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When operating a small business that sells products to customers, having a warehouse or stockroom is a necessity to store inventory for order fulfillment or filling retail shelves. Yet unless you have previously worked in the retail or warehousing profession, you often don’t consider how a messy and disorganised storage space can cause delays, inventory miscalculations, and increased business costs.

Don’t let the term warehouse or stockroom put you off. We imagine a warehouse or stockroom to be a cavernous shed that is busy with forklifts, etc. The reality is that most warehouses and stockrooms are quite small with most of the stock moved by hand.

When first opening your business doors, you are more concerned about branding your business and bringing in sales. So when you get new merchandise, you just keep it in the shipping box and stack the boxes in the corner. In time as your product inventory expands, the stockroom or warehouse gets disorganised as popular products are pushed further back into the building and mixed up with other merchandise, causing inventory discrepancies. You have no idea how much stock you have available, leading you to order more items without first clearing out the existing stock. When finally you do organise the warehouse or stockroom, you find extra merchandise that is now old or obsolete as it takes up too much space.

Creating efficient warehouse or stockroom operations

1: Have a floor plan

Developing a working floor plan for the warehouse or stockroom allows you to maximize the room to the fullest potential without having wasted space. This floor plan will allow you to create a picking order so your employees have an easier time fulfilling orders and managing inventory levels.

2: Pick the right storage units

Different businesses will require unique shelving, bins and hanging racks. Bin shelving is appropriate for companies selling small items such as hardware bolts or car parts. Independent clothing retailers may opt for garment hanging bays. Small hobby and horticultural centres that sell seasonal items may benefit from mobile shelving that can be moved around so they can reach items that are in the most demand during certain times of the year.

3: Consider efficient product placement solutions

Your workers shouldn’t run marathons to the back of the stockroom or warehouse to get popular merchandise while slow-moving items sit in the front of the building. Items in high demand should be placed in the front while seasonal items can be placed further back so the stock is not in the way. There are also several picking methods that you can adopt based on your warehouse operations to speed up order fulfillment, such as zone picking, batch picking and multi-order picking techniques.

4: Adopt an inventory control system

Inventory control systems allow you to better manage inventory, replace stock, and review stock movement history to understand sales. By having this system in place, you can take charge of your inventory and costs as you’ll have the records and information on hand to make smart business decisions.

An organised warehouse or stockroom leads to efficient operations for any size business. Consider how your existing floor plan, picking methods and storage units affect your productivity, then seek out the appropriate inventory management that benefits the working environment. Eliminate wasteful inventory practices to keep your customers satisfied and your sales team productive.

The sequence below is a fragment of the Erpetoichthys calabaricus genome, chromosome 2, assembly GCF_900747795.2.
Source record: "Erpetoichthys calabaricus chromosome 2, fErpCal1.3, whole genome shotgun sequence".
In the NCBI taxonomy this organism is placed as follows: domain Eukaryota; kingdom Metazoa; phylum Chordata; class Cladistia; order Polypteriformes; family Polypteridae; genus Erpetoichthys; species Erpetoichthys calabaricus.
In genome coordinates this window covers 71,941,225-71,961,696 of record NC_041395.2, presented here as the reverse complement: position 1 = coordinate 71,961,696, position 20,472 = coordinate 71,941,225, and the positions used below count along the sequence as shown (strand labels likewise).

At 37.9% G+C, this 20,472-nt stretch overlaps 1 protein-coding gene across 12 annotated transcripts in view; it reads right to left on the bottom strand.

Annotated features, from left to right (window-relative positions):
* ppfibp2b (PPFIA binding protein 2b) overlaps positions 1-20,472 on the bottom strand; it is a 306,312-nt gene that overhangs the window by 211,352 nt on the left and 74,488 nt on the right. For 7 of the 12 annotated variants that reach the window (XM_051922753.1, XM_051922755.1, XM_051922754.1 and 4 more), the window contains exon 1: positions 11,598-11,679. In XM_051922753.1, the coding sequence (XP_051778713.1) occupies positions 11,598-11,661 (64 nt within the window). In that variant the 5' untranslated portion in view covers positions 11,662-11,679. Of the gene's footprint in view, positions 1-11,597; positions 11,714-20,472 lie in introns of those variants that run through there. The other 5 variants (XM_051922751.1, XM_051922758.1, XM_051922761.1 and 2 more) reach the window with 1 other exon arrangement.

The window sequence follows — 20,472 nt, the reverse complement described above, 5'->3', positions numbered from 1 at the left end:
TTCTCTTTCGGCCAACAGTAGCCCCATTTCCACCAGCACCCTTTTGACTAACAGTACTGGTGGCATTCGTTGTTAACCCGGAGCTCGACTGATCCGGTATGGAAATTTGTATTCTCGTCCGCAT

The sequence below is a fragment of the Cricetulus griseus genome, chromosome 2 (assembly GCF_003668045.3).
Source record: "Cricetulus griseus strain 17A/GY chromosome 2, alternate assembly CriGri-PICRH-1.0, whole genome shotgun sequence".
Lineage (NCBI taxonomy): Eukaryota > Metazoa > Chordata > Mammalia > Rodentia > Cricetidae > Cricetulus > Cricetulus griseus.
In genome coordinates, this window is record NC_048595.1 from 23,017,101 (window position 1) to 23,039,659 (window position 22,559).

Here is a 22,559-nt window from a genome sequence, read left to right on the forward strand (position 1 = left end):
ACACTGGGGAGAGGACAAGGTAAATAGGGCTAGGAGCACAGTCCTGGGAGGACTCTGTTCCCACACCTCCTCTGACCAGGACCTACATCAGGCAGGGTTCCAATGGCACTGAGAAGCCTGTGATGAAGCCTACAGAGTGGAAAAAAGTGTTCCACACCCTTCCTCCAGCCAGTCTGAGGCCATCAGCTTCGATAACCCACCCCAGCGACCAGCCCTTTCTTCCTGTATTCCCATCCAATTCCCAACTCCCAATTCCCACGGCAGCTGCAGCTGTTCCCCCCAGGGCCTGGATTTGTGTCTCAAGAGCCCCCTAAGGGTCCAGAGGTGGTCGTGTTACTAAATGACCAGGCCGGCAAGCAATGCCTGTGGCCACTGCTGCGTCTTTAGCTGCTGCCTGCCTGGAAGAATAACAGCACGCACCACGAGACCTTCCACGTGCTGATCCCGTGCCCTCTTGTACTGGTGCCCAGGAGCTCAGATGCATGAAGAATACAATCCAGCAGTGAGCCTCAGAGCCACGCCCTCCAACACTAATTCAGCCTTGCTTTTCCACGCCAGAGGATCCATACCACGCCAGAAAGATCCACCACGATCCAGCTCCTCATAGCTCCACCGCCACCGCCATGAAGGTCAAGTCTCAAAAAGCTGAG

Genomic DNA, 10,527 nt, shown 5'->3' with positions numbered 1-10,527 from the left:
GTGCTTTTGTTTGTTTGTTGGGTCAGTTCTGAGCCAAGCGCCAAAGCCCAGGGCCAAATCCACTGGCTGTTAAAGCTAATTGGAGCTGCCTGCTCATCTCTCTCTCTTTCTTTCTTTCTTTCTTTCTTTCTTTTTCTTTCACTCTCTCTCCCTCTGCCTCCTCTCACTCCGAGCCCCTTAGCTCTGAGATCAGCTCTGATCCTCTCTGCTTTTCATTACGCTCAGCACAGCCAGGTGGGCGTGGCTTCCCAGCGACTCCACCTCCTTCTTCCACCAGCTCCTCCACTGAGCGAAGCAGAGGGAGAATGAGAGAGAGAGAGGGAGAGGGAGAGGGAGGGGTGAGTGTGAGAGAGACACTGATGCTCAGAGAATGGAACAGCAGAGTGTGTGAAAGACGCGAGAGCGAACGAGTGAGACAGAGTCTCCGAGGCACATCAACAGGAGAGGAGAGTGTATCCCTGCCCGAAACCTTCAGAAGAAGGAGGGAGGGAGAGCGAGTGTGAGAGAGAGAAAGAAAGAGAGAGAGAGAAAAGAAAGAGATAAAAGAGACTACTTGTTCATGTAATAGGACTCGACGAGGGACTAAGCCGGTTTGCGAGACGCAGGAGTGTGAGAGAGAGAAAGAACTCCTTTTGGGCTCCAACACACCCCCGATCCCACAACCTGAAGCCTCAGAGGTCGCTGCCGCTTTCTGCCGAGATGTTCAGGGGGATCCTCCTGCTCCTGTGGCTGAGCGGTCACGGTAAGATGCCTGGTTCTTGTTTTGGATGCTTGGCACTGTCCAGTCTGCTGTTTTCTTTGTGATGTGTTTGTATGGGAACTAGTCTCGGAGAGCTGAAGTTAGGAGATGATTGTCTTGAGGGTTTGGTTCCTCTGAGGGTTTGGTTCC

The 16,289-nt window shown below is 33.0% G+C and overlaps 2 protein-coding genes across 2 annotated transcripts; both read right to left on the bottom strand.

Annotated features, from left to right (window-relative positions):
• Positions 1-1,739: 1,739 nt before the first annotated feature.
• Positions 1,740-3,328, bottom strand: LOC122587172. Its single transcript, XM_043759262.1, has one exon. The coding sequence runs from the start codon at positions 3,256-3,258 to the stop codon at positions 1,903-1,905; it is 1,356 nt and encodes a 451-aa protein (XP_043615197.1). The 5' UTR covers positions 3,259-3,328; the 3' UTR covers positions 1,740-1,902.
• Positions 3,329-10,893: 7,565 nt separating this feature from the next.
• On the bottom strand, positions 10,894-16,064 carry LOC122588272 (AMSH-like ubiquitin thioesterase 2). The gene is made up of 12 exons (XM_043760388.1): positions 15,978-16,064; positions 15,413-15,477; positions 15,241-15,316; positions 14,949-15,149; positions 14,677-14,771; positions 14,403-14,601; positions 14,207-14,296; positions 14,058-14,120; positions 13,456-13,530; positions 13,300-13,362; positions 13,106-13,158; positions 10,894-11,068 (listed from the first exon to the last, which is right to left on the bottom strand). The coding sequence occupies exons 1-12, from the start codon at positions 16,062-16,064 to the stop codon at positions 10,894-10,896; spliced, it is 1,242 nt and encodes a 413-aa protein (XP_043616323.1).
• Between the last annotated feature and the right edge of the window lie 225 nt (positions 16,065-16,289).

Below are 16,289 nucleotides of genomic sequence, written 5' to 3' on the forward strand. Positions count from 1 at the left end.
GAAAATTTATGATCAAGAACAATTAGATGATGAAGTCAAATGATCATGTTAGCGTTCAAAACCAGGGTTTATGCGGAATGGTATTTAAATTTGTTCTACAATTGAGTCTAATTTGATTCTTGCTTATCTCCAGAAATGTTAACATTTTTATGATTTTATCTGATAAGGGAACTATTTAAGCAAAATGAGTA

As we focus on front of house operations to get our marketing right and generate sales, please remember and take note that creating an efficient warehouse or stockroom will prove to be one of your most astute business decisions.

Marc O'Dwyer

After completing a Graduate program in Marketing, Marc’s impressive sales career began at Allied Irish Banks, Pitney Bowes and Panasonic where he received numerous Irish and European sales performance awards and consistently exceeded targets and expectations. In 1992, Marc’s entrepreneurial spirit led him to set up his own business, Irish International Sales (IIS). Initially, this company was a reseller for Take 5 Accounts and Payroll software. Within four years, IIS became the largest reseller of Take 5 in Ireland, acquiring four other Take 5 resellers. He also found time to set up two mobile phone shops under the Cellular World brand and a web design company offering website design services for small businesses. In 2001, he bought the majority share in a small Irish software business, Big Red Book. At that time, the company was losing money. The company became profitable within two months, and Marc then acquired a payroll company to compliment Big Red Books Accounting products. In 2003, IIS were appointed as Channel Partners with SAP for their new SME product, SAP Business One. Marc sold his Take 5 business and concentrated on developing this new market for SAP As a result, by 2007, IIS was recognised as the largest Channel Partner for SAP in EMEA (Europe Middle East and Africa). In 2008, the IIS Sales Manager bought the Company from Marc in an MBO. He launched Big red cloud in June 2012, the online version of big red book, to date the company successfully converts 59% of trials into sales and the number of customers is growing rapidly. Marc continues to run both Big Red Book and Big Red Cloud which now support 75,000 businesses. He is a very keen sportsman, having played rugby for 20 years, represented Leinster at under 16 and under 20 levels, and league squash with Fitzwilliam Lawn Tennis Club for 10 years. Marc has competed in 11 Marathons, including the London and Boston Marathons, and has completed several Triathlons and Half Ironman races. He has also completed six Ironman Races in Austria(x2), Frankfurt (Germany), Nice (France) , Mallorca (Spain) and Copenhagen (Denmark)

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